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Policy Statement 305 - Superfund Reauthorization

 

Approved by the Energy, Environment, and Water Policy Committee on January 30, 2017 
Approved by the Public Policy Committee on June 5, 2017
Adopted by the Board of Direction on July 29, 2017 

Policy

The American Society of Civil Engineers (ASCE) supports reauthorization of the Comprehensive Environmental Response, Compensation, and Liability Act (CERCLA) and an amendment to provide "Good Samaritan" liability protection. 

ASCE supports the following to enhance actions conducted under CERCLA:

  • Increased funding to support all stages of site cleanup for both non-Federal Superfund sites and Federal Superfund sites;
  • Establish a dedicated federal funding source, such as reinstatement of the expired Superfund taxes, to adequately investigate and clean up sites where responsible parties cannot be identified.
  • Defined, clear, and appropriate hierarchy of federal and state responsibilities;
  • Identification of responsibility pertaining to owners of private sites;  
  • Use of professionals with appropriate levels of education, experience, and certification to perform site investigation and cleanup work;
  • Protect engineers and contractors from liability for site cleanup work conducted in accordance with the standards of care and professional practice at the time the work was performed; 
  • Use of innovative technology and presumptive remedies;
  • Establish cleanup criteria that take into account future uses of sites; and 
  • Establish a comprehensive inventory of abandoned mine sites.

Issue

Congress enacted the Comprehensive Environmental Response, Compensation, and Liability Act (CERCLA or Superfund) in December 1980 in response to situations such as Love Canal, where a housing development and elementary school were constructed over an old industrial waste disposal site. The program was initially intended to clean up about 400 high-priority hazardous waste sites nationwide. According to the Environmental Protection Agency (EPA) one in four Americans live within three miles of a contaminated site posing serious risks to human health and the environment. As of November 2016, there were 1,337 waste sites on the National Priorities List (NPL).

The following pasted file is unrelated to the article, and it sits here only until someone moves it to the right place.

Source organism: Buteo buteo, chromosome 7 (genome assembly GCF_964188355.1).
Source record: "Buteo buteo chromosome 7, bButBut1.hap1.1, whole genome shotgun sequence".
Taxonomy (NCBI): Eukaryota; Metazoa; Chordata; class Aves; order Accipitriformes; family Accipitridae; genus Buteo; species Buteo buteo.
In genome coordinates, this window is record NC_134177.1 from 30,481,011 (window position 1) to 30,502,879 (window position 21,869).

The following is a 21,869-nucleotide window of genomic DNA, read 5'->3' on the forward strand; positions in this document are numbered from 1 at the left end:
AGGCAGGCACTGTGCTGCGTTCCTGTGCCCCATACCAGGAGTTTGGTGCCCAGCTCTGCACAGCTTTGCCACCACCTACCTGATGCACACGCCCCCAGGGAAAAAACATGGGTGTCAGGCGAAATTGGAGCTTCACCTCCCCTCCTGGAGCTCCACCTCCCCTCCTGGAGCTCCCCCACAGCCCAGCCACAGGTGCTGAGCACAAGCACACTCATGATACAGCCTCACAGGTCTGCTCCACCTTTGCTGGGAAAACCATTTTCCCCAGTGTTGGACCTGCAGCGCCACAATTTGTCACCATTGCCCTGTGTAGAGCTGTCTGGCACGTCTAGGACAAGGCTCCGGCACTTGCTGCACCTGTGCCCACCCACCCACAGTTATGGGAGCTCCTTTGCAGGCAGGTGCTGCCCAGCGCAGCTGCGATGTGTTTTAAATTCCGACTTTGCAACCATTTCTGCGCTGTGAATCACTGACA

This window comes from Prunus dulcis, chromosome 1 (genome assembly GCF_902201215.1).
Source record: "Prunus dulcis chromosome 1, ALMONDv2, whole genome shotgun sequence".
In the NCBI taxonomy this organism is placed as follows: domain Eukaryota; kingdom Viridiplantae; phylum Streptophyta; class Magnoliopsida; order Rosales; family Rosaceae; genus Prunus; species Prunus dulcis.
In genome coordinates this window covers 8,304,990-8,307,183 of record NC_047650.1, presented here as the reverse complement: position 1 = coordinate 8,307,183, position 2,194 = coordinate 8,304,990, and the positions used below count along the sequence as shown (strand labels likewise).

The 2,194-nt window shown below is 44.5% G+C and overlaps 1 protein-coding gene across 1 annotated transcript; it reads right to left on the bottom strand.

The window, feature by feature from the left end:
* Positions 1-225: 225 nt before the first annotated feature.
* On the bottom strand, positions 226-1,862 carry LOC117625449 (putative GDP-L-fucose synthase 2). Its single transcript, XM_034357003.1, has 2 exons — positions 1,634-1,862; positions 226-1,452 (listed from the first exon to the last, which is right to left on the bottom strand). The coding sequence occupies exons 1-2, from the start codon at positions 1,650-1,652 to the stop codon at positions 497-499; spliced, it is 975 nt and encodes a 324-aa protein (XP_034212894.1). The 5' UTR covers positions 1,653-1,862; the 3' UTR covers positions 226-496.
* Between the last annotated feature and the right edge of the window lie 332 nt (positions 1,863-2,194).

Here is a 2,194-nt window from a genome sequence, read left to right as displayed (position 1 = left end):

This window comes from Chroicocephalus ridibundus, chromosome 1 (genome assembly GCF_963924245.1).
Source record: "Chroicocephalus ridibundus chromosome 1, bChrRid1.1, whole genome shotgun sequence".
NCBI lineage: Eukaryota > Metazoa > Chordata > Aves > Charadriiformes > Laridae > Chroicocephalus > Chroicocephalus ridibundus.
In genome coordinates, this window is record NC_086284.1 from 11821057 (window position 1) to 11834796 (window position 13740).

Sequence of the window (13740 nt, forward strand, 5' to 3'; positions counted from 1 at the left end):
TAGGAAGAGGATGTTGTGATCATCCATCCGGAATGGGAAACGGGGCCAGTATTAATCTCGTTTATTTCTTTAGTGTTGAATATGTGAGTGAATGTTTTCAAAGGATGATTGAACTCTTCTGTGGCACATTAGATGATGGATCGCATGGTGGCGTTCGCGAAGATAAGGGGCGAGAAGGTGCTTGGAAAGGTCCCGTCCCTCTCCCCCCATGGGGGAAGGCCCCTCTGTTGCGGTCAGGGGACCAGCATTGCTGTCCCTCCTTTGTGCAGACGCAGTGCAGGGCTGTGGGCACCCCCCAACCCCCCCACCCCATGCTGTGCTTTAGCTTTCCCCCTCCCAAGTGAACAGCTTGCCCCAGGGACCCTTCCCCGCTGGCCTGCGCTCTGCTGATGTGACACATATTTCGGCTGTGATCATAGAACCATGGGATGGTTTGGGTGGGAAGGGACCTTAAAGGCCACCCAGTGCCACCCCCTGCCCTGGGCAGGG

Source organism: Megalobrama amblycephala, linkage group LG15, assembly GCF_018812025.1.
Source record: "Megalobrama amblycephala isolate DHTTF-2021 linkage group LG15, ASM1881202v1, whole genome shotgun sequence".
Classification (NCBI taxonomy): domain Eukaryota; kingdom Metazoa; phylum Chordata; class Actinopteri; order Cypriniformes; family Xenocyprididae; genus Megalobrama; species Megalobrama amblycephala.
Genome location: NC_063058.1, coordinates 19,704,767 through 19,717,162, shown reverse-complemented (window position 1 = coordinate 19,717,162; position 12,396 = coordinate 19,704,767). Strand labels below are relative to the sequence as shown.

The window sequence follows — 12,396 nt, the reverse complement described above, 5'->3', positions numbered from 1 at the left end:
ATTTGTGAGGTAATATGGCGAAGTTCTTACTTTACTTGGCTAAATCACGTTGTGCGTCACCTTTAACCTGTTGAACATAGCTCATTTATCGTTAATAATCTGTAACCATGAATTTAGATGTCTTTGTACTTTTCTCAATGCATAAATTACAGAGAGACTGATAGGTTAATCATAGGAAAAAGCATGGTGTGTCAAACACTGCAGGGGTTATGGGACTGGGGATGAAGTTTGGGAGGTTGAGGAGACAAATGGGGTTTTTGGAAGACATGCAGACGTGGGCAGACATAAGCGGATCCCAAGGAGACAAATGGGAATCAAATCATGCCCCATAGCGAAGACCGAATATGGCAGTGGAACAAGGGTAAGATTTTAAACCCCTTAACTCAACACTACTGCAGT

CERCLA established federal excise taxes on chemical feedstocks and petroleum and a tax on all corporate income, the Corporate Environmental Income Tax, to raise funds for a trust fund, the Hazardous Substance Superfund. Congress allowed the taxes to expire in December 1995, and the limited cleanup program that exists is now financed from general Treasury appropriations, private-party contributions and cost recoveries. As of 2010, EPA estimated that between $335 million to $681 million is needed annually to conduct remedial construction in the most efficient manner at non-federal NPL sites.  

Even as needs have grown, annual congressional appropriations for Superfund have steadily declined in recent years after topping $2 billion in FY 1998. The appropriation for FY 2016 was $1.09 billion. 

Rationale

Over the 33 years since the enactment of CERLA, scientists and engineers have developed more sophisticated approaches to identifying and remediating contaminated sites, and the EPA has tried to make the program faster, more equitable, and more effective within the limitations of existing legislation. Additional sites continue to be identified even as fewer current sites move towards construction completion and long term monitoring due to insufficient funds. With limited resources, EPA must work with states and responsible parties to prioritize investigation and cleanup efforts, applying the best available technology and addressing the needs of local stakeholders.

Funding for cleanup of Superfund sites is significantly declining as a result of the corporate income and feedstock taxes which expired in 1995 and the continuing reduction in annual federal appropriations. Without adequate funding to remediate abandoned and inactive sites, the environment will continue to be polluted and impaired at considerable risk to the public. While ASCE agrees some changes are needed to improve efficiencies in CERCLA, ASCE recognizes the importance CERCLA serves in the restoration and enhancement of abandoned and inactive contaminated sites.

One significant category of Superfund sites is abandoned mines. ASCE recognizes that inactive or abandoned mine sites may pose serious public safety and environmental hazards. There are an estimated 500,000 sites on the Bureau of Land Management's abandoned mine land (AML) data base. However, a comprehensive inventory of abandoned mines does not currently exist.

The threat of liability under CERCLA often deters third-party efforts to clean up the abandoned hazardous waste sites.

See: ASCE Policy Statement 485, Revitalization of Brownfields

ASCE Policy Statement 305
First Approved in 1985


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